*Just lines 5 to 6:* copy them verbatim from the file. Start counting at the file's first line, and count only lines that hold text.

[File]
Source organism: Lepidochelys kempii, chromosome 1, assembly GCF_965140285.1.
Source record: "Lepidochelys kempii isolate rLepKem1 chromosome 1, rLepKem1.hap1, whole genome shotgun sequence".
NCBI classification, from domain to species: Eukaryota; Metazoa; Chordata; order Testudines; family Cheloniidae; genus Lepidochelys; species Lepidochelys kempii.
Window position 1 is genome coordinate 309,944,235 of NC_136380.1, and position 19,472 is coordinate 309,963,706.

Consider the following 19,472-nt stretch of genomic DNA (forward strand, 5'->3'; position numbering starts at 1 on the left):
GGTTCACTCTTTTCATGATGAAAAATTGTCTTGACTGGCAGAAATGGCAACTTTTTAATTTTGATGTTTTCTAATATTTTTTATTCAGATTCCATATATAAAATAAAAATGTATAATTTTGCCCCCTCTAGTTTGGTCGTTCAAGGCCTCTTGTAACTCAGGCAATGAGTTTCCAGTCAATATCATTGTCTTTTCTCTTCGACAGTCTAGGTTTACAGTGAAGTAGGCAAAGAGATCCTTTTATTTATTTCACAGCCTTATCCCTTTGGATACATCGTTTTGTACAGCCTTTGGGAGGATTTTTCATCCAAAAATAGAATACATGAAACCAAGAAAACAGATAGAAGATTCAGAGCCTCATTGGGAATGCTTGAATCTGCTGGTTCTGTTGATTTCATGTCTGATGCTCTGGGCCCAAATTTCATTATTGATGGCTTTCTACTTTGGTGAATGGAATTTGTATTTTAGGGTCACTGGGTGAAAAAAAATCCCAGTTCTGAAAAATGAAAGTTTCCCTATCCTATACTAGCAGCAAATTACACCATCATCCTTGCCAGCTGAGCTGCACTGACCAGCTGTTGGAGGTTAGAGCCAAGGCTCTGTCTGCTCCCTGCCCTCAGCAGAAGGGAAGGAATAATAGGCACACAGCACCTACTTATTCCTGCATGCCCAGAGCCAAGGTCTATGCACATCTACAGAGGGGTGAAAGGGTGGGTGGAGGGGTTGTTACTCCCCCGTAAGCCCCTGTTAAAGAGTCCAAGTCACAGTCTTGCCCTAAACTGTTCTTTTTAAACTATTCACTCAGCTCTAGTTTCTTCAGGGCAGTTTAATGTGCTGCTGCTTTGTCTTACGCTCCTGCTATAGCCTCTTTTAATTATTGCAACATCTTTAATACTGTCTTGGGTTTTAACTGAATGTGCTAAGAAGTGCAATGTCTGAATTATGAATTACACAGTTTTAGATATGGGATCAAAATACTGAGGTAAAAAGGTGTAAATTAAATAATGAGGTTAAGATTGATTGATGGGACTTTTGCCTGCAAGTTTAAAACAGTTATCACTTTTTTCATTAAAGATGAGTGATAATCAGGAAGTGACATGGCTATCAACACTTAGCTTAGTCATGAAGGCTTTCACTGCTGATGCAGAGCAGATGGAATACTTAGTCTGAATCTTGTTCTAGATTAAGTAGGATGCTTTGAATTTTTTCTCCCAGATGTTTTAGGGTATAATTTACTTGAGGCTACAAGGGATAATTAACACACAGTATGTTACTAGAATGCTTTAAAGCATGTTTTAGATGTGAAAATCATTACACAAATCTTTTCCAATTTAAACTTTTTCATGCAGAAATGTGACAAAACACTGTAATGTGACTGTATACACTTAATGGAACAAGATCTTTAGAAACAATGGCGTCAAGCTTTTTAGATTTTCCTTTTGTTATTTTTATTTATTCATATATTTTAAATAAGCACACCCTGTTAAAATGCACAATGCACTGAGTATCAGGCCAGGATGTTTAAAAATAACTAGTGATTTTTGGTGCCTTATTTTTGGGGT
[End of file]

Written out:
Consider the following 19,472-nt stretch of genomic DNA (forward strand, 5'->3'; position numbering starts at 1 on the left):
GGTTCACTCTTTTCATGATGAAAAATTGTCTTGACTGGCAGAAATGGCAACTTTTTAATTTTGATGTTTTCTAATATTTTTTATTCAGATTCCATATATAAAATAAAAATGTATAATTTTGCCCCCTCTAGTTTGGTCGTTCAAGGCCTCTTGTAACTCAGGCAATGAGTTTCCAGTCAATATCATTGTCTTTTCTCTTCGACAGTCTAGGTTTACAGTGAAGTAGGCAAAGAGATCCTTTTATTTATTTCACAGCCTTATCCCTTTGGATACATCGTTTTGTACAGCCTTTGGGAGGATTTTTCATCCAAAAATAGAATACATGAAACCAAGAAAACAGATAGAAGATTCAGAGCCTCATTGGGAATGCTTGAATCTGCTGGTTCTGTTGATTTCATGTCTGATGCTCTGGGCCCAAATTTCATTATTGATGGCTTTCTACTTTGGTGAATGGAATTTGTATTTTAGGGTCACTGGGTGAAAAAAAATCCCAGTTCTGAAAAATGAAAGTTTCCCTATCCTATACTAGCAGCAAATTACACCATCATCCTTGCCAGCTGAGCTGCACTGACCAGCTGTTGGAGGTTAGAGCCAAGGCTCTGTCTGCTCCCTGCCCTCAGCAGAAGGGAAGGAATAATAGGCACACAGCACCTACTTATTCCTGCATGCCCAGAGCCAAGGTCTATGCACATCTACAGAGGGGTGAAAGGGTGGGTGGAGGGGTTGTTACTCCCCCGTAAGCCCCTGTTAAAGAGTCCAAGTCACAGTCTTGCCCTAAACTGTTCTTTTTAAACTATTCACTCAGCTCTAGTTTCTTCAGGGCAGTTTAATGTGCTGCTGCTTTGTCTTACGCTCCTGCTATAGCCTCTTTTAATTATTGCAACATCTTTAATACTGTCTTGGGTTTTAACTGAATGTGCTAAGAAGTGCAATGTCTGAATTATGAATTACACAGTTTTAGATATGGGATCAAAATACTGAGGTAAAAAGGTGTAAATTAAATAATGAGGTTAAGATTGATTGATGGGACTTTTGCCTGCAAGTTTAAAACAGTTATCACTTTTTTCATTAAAGATGAGTGATAATCAGGAAGTGACATGGCTATCAACACTTAGCTTAGTCATGAAGGCTTTCACTGCTGATGCAGAGCAGATGGAATACTTAGTCTGAATCTTGTTCTAGATTAAGTAGGATGCTTTGAATTTTTTCTCCCAGATGTTTTAGGGTATAATTTACTTGAGGCTACAAGGGATAATTAACACACAGTATGTTACTAGAATGCTTTAAAGCATGTTTTAGATGTGAAAATCATTACACAAATCTTTTCCAATTTAAACTTTTTCATGCAGAAATGTGACAAAACACTGTAATGTGACTGTATACACTTAATGGAACAAGATCTTTAGAAACAATGGCGTCAAGCTTTTTAGATTTTCCTTTTGTTATTTTTATTTATTCATATATTTTAAATAAGCACACCCTGTTAAAATGCACAATGCACTGAGTATCAGGCCAGGATGTTTAAAAATAACTAGTGATTTTTGGTGCCTTATTTTTGGGGT